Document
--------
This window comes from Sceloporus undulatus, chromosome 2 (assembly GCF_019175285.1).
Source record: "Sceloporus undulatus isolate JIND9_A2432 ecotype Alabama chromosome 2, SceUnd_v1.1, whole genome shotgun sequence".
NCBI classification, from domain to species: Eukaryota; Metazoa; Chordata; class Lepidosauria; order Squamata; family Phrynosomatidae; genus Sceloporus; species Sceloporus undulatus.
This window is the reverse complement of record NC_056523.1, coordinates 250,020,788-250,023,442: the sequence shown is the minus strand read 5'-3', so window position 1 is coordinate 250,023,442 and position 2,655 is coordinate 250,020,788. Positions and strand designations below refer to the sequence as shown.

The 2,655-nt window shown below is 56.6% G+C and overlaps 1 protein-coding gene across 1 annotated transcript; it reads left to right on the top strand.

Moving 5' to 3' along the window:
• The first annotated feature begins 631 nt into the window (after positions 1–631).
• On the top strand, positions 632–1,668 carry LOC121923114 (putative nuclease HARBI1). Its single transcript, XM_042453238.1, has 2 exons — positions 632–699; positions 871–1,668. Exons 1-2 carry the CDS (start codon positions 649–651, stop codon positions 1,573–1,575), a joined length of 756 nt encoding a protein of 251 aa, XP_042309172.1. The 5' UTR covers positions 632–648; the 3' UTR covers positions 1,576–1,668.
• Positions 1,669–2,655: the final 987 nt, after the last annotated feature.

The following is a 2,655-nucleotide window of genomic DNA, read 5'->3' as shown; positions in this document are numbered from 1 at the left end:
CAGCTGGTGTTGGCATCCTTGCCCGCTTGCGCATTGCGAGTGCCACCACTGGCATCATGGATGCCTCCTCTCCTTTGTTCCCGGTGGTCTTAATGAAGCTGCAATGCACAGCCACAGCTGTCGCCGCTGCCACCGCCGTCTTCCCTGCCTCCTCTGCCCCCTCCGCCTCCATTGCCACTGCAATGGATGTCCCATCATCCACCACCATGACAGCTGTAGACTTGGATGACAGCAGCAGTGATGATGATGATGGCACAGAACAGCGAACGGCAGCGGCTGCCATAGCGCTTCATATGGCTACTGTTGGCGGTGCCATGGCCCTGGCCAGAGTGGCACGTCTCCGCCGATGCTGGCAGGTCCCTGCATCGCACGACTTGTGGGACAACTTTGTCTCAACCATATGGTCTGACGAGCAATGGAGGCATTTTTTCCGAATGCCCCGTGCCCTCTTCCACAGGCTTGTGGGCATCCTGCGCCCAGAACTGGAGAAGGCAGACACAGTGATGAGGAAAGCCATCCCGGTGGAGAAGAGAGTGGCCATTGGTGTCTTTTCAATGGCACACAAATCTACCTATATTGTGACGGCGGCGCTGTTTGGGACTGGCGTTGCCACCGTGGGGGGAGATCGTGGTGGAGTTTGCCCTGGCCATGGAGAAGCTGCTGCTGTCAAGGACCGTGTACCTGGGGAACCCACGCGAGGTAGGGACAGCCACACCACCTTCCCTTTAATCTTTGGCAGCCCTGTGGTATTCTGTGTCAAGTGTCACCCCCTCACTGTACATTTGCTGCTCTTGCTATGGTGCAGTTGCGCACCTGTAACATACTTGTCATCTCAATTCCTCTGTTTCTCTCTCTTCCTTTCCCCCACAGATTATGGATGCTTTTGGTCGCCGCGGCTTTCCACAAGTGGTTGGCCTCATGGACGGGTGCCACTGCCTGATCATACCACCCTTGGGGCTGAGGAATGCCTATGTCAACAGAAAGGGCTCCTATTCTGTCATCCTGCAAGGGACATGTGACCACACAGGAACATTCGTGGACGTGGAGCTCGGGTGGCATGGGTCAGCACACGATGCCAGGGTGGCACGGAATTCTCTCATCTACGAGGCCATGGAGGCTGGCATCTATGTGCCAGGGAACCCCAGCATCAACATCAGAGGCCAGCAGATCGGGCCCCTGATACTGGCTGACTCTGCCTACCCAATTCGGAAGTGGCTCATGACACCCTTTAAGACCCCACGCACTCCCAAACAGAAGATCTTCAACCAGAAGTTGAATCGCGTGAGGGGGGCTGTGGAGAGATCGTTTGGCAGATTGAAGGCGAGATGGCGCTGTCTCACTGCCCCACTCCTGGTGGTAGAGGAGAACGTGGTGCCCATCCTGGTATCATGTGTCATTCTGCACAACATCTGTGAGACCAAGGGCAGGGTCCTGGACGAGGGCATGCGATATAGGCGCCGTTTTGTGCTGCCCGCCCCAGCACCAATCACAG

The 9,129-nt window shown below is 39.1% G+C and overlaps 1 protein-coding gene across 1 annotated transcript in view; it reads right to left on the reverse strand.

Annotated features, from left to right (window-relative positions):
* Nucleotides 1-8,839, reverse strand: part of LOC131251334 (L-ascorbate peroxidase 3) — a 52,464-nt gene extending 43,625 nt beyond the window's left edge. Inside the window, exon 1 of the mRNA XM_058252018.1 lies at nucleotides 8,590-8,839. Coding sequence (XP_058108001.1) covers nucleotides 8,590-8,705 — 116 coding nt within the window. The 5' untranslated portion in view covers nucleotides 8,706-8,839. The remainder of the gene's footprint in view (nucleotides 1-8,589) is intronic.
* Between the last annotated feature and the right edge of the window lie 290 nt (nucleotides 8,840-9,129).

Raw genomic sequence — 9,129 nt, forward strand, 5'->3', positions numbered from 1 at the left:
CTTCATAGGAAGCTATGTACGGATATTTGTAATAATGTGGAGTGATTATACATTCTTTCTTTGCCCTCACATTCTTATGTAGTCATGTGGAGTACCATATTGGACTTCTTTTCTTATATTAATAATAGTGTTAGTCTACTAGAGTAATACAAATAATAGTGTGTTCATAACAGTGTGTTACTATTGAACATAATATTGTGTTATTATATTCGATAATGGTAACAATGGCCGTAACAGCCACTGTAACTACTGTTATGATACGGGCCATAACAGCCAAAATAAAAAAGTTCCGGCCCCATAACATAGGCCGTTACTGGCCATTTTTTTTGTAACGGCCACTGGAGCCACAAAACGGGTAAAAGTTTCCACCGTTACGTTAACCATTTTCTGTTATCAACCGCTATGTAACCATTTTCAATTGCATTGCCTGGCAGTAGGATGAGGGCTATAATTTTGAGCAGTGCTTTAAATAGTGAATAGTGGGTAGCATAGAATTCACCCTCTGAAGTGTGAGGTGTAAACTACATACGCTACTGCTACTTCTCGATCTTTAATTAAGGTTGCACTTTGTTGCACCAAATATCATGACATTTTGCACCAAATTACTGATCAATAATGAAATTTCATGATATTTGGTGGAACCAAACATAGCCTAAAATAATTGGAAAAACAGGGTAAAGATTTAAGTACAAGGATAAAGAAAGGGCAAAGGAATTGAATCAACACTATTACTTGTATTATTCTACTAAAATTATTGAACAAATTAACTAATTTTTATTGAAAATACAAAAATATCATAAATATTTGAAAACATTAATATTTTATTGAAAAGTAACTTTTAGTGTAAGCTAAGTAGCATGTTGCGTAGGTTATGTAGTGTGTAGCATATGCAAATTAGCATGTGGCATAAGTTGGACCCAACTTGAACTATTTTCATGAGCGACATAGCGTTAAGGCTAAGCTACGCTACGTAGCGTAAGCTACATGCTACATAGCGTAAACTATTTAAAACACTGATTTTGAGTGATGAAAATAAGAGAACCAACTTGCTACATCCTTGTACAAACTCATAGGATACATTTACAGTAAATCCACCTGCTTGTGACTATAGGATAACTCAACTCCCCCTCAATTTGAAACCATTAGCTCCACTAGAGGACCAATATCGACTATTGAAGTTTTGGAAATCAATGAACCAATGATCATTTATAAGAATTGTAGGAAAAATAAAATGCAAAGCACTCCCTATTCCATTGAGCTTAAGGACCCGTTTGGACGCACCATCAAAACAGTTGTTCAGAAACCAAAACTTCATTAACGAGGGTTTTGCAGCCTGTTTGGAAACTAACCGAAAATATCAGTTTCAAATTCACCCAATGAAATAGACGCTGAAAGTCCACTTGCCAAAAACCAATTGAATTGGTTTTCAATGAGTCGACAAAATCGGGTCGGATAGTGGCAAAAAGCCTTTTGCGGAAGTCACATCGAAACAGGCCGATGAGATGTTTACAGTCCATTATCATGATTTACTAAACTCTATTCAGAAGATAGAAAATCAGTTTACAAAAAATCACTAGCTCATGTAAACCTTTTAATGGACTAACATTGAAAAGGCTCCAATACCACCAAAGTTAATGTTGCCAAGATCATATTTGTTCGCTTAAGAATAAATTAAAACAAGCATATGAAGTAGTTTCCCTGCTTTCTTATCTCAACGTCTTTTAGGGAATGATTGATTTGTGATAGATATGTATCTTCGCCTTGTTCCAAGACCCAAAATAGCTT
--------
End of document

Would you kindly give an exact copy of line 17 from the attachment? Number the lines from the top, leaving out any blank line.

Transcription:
CTTCATAGGAAGCTATGTACGGATATTTGTAATAATGTGGAGTGATTATACATTCTTTCTTTGCCCTCACATTCTTATGTAGTCATGTGGAGTACCATATTGGACTTCTTTTCTTATATTAATAATAGTGTTAGTCTACTAGAGTAATACAAATAATAGTGTGTTCATAACAGTGTGTTACTATTGAACATAATATTGTGTTATTATATTCGATAATGGTAACAATGGCCGTAACAGCCACTGTAACTACTGTTATGATACGGGCCATAACAGCCAAAATAAAAAAGTTCCGGCCCCATAACATAGGCCGTTACTGGCCATTTTTTTTGTAACGGCCACTGGAGCCACAAAACGGGTAAAAGTTTCCACCGTTACGTTAACCATTTTCTGTTATCAACCGCTATGTAACCATTTTCAATTGCATTGCCTGGCAGTAGGATGAGGGCTATAATTTTGAGCAGTGCTTTAAATAGTGAATAGTGGGTAGCATAGAATTCACCCTCTGAAGTGTGAGGTGTAAACTACATACGCTACTGCTACTTCTCGATCTTTAATTAAGGTTGCACTTTGTTGCACCAAATATCATGACATTTTGCACCAAATTACTGATCAATAATGAAATTTCATGATATTTGGTGGAACCAAACATAGCCTAAAATAATTGGAAAAACAGGGTAAAGATTTAAGTACAAGGATAAAGAAAGGGCAAAGGAATTGAATCAACACTATTACTTGTATTATTCTACTAAAATTATTGAACAAATTAACTAATTTTTATTGAAAATACAAAAATATCATAAATATTTGAAAACATTAATATTTTATTGAAAAGTAACTTTTAGTGTAAGCTAAGTAGCATGTTGCGTAGGTTATGTAGTGTGTAGCATATGCAAATTAGCATGTGGCATAAGTTGGACCCAACTTGAACTATTTTCATGAGCGACATAGCGTTAAGGCTAAGCTACGCTACGTAGCGTAAGCTACATGCTACATAGCGTAAACTATTTAAAACACTGATTTTGAGTGATGAAAATAAGAGAACCAACTTGCTACATCCTTGTACAAACTCATAGGATACATTTACAGTAAATCCACCTGCTTGTGACTATAGGATAACTCAACTCCCCCTCAATTTGAAACCATTAGCTCCACTAGAGGACCAATATCGACTATTGAAGTTTTGGAAATCAATGAACCAATGATCATTTATAAGAATTGTAGGAAAAATAAAATGCAAAGCACTCCCTATTCCATTGAGCTTAAGGACCCGTTTGGACGCACCATCAAAACAGTTGTTCAGAAACCAAAACTTCATTAACGAGGGTTTTGCAGCCTGTTTGGAAACTAACCGAAAATATCAGTTTCAAATTCACCCAATGAAATAGACGCTGAAAGTCCACTTGCCAAAAACCAATTGAATTGGTTTTCAATGAGTCGACAAAATCGGGTCGGATAGTGGCAAAAAGCCTTTTGCGGAAGTCACATCGAAACAGGCCGATGAGATGTTTACAGTCCATTATCATGATTTACTAAACTCTATTCAGAAGATAGAAAATCAGTTTACAAAAAATCACTAGCTCATGTAAACCTTTTAATGGACTAACATTGAAAAGGCTCCAATACCACCAAAGTTAATGTTGCCAAGATCATATTTGTTCGCTTAAGAATAAATTAAAACAAGCATATGAAGTAGTTTCCCTGCTTTCTTATCTCAACGTCTTTTAGGGAATGATTGATTTGTGATAGATATGTATCTTCGCCTTGTTCCAAGACCCAAAATAGCTT